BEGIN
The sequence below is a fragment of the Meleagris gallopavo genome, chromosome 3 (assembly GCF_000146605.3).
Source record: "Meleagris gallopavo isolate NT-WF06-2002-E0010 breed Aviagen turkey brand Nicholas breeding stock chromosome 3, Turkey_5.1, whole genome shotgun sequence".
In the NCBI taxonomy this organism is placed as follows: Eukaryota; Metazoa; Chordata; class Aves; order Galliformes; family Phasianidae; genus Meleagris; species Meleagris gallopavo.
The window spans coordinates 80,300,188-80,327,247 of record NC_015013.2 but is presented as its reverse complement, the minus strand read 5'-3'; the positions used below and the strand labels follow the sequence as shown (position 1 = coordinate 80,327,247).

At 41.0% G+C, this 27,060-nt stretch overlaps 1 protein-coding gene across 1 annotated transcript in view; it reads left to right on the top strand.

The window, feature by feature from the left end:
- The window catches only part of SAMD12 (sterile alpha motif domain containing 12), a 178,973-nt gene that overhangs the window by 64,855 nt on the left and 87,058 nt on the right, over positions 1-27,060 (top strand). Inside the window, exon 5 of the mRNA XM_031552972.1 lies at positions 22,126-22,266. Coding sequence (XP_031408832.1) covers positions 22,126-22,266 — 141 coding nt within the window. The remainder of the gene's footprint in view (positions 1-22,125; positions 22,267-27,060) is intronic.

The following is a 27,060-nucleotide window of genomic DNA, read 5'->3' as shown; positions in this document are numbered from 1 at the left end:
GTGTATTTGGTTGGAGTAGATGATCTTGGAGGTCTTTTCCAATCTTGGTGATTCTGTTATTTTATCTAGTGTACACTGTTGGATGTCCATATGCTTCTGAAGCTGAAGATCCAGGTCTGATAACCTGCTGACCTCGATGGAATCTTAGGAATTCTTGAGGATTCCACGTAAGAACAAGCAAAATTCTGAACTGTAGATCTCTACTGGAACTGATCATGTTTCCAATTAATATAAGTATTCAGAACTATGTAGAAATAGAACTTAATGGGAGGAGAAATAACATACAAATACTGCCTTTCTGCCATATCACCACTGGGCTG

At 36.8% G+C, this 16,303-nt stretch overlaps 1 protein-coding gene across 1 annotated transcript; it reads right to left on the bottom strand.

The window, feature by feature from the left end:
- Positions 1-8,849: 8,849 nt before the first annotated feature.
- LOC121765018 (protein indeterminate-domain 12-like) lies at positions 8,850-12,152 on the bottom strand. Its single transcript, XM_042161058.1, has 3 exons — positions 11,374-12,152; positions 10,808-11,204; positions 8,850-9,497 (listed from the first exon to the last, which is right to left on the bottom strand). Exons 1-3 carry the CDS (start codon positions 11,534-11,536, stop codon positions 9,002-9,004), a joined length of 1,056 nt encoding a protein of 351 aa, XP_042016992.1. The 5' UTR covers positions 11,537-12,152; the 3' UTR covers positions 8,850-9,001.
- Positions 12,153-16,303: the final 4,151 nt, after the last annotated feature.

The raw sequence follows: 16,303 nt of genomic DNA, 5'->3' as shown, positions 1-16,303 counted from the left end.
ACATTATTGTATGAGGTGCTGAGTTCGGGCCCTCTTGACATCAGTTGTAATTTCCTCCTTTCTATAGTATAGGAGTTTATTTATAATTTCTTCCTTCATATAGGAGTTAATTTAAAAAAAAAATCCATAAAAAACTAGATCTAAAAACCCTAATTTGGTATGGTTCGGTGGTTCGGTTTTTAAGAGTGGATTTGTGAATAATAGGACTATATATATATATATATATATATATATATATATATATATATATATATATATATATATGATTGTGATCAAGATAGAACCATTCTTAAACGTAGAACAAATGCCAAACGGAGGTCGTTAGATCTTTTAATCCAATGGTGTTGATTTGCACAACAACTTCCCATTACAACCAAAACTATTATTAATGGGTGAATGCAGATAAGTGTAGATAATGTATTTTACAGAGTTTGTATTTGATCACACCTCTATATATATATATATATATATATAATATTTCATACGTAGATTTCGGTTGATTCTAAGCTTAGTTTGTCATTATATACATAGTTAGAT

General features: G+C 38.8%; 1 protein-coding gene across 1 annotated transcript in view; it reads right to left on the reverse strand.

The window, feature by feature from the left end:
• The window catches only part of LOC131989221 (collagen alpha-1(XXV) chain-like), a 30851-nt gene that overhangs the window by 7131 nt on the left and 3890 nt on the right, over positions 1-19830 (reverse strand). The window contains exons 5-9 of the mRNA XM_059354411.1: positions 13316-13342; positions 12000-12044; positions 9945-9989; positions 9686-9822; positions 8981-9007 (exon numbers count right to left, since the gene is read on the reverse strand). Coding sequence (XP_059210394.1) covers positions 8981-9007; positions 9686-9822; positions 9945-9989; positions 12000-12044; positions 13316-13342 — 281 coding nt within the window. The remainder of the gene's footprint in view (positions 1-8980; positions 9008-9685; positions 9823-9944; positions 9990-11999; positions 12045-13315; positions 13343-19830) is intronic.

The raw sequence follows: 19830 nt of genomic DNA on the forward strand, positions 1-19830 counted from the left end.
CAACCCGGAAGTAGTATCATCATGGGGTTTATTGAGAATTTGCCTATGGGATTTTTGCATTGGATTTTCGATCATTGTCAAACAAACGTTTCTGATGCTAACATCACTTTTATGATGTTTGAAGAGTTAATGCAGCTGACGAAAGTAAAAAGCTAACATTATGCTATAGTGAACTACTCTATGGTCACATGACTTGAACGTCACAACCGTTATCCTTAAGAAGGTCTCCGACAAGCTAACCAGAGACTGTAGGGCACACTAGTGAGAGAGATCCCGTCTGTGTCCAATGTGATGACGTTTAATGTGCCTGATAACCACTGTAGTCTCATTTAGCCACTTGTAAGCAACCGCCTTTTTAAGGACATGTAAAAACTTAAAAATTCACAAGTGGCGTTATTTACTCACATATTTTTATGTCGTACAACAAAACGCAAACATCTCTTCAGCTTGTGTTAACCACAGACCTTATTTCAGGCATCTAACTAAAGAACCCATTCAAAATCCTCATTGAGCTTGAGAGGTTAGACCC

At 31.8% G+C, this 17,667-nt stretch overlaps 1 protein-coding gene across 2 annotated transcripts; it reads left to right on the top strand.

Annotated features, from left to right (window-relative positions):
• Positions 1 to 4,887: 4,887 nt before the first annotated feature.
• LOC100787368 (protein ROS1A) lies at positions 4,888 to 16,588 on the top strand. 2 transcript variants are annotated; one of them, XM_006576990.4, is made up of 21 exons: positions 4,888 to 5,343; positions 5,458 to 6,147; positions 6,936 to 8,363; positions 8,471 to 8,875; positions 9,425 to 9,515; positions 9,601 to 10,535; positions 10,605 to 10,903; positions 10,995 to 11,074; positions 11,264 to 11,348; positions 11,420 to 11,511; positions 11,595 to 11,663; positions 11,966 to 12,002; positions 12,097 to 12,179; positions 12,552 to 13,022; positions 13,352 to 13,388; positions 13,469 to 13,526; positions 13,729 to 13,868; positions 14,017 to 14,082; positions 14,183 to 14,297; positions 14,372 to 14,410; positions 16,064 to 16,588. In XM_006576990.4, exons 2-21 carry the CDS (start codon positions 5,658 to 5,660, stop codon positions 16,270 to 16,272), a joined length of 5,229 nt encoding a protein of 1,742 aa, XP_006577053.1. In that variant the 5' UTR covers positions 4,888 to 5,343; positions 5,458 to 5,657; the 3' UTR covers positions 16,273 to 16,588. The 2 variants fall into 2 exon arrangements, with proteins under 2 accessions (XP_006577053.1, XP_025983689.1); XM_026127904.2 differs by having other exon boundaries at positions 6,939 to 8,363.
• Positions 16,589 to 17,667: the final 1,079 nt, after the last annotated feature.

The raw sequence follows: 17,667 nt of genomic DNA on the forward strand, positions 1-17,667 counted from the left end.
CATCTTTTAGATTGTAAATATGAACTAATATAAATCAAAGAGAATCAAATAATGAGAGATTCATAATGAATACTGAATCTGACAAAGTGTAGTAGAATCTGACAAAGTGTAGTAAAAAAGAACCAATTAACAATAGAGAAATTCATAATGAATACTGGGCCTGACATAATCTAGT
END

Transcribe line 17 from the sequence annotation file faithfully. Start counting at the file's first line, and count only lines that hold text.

General features: G+C 38.8%; 1 protein-coding gene across 1 annotated transcript in view; it reads right to left on the reverse strand.